[itex]Q(R)=4\pi \int_0^R u^2\rho(u)du=4\pi\rho_0\int_0^Ru^2e^{-\alpha u}du[/itex]
    I did the integral in maple and got this:
    [itex]Q(R)=\frac{4\pi\rho_0}{\alpha^3}[e^{-\alpha R}(-R^2\alpha-2R\alpha-2)+2][/itex]

    The force from the charge below acting on the pointcharge q is then given by:
    [itex]F(r)=\frac{q}{4\pi\epsilon_0}\frac{Q(r)}{r^2}=\frac{q\rho_0}{\alpha^3 \epsilon_0 }\frac{1}{r^2}[e^{-\alpha r}(-r^2\alpha-2r\alpha-2)+2][/itex]

    Moving it dr requires the work: [itex]dU=F(r)dr[/itex]
    Integrating over the path from [itex]\infty[/itex] to 0 then gives the total work required:
    [itex]U=\frac{\rho_0 q}{\alpha^3 \epsilon_0}\int_0^\infty (-e^{-\alpha r} \alpha^2 - 2\alpha e^{-\alpha r} r^{-1} - 2e^{-\alpha r}r^{-2}+2r^{-2})=\frac{\rho_0 q}{\alpha^3 \epsilon_0} \alpha=\frac{\rho_0 q}{\alpha^2 \epsilon_0}[/itex] (I did this integral in maple aswell)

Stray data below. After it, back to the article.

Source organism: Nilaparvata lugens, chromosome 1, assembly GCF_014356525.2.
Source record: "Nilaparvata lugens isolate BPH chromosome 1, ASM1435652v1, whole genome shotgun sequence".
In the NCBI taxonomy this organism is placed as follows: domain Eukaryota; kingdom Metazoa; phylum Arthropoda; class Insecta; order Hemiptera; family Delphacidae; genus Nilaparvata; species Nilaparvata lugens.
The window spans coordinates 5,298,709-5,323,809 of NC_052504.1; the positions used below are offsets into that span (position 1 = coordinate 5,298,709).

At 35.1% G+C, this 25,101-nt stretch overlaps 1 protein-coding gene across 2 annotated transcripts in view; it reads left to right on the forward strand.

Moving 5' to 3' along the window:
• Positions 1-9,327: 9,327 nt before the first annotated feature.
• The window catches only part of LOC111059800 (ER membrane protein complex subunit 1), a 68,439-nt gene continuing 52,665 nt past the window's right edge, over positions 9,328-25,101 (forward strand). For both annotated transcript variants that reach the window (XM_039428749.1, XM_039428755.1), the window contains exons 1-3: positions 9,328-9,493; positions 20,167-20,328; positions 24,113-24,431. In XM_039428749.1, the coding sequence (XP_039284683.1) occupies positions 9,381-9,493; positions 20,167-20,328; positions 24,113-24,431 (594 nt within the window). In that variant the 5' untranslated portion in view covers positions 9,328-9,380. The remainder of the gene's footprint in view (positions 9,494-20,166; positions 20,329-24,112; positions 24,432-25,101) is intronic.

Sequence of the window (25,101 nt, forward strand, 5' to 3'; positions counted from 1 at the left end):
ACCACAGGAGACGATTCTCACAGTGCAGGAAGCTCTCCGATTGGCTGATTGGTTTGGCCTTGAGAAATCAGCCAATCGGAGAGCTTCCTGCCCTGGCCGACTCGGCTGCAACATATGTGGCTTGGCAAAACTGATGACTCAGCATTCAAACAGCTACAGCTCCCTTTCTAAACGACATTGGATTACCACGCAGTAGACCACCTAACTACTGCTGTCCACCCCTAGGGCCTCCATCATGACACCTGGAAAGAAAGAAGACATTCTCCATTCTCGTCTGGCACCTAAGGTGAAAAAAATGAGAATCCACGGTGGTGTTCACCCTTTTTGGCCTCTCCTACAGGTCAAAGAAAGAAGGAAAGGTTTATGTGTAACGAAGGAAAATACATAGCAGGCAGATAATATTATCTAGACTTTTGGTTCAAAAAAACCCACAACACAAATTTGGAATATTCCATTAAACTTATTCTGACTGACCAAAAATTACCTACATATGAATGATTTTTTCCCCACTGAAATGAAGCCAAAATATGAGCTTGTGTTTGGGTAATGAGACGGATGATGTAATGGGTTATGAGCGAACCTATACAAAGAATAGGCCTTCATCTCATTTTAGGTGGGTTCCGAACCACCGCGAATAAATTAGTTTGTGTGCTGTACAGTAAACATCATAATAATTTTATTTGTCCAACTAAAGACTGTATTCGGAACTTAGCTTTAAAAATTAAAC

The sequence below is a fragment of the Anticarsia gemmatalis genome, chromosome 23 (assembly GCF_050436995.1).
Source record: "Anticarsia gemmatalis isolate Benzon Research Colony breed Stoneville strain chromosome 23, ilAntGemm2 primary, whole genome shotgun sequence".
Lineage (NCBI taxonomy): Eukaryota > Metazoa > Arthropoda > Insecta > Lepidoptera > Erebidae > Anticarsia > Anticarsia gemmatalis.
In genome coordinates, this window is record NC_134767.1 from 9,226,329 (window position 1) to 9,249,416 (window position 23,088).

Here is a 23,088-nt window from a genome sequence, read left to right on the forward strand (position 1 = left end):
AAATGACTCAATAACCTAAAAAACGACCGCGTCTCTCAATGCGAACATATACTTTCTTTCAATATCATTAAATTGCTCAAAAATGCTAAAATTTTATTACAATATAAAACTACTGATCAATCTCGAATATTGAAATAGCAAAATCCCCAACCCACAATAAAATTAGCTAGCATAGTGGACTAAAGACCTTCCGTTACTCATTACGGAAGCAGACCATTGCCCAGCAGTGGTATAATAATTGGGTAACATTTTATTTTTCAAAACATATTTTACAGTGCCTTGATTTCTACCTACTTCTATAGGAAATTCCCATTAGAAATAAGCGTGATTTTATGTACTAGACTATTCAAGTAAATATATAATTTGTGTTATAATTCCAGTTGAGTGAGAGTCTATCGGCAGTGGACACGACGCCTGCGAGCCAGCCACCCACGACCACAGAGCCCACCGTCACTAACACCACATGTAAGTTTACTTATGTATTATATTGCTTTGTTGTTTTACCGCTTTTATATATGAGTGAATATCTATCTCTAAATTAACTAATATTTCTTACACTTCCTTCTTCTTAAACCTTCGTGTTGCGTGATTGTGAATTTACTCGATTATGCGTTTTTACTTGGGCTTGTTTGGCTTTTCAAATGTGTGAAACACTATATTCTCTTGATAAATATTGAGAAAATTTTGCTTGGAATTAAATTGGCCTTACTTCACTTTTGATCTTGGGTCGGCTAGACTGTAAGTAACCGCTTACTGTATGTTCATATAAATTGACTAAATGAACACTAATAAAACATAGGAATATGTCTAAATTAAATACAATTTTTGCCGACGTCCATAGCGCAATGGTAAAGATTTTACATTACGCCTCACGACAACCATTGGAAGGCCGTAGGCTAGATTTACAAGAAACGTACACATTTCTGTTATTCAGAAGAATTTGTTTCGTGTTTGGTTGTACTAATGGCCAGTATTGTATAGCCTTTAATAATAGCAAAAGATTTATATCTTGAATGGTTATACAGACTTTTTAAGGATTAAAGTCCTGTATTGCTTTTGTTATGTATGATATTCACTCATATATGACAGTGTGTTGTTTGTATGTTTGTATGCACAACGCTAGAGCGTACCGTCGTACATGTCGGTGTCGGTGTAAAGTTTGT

Why am I still getting the result from post #1? Is my reasoning equivalent to yours?
  9. Nov 22, 2016 #8


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    Why not? This is potential, not field.
  10. Nov 26, 2016 #9
    My tutor showed us the correct result in case anyone wanted to know: [itex]W=\frac{4\pi \rho_o q}{\epsilon_0 \alpha^2}[/itex] (I forgot the [itex]4 \pi[/itex] from the charge [itex]Q(r)[/itex] below q)
    Thanks for making the physics behind the calculation more clear.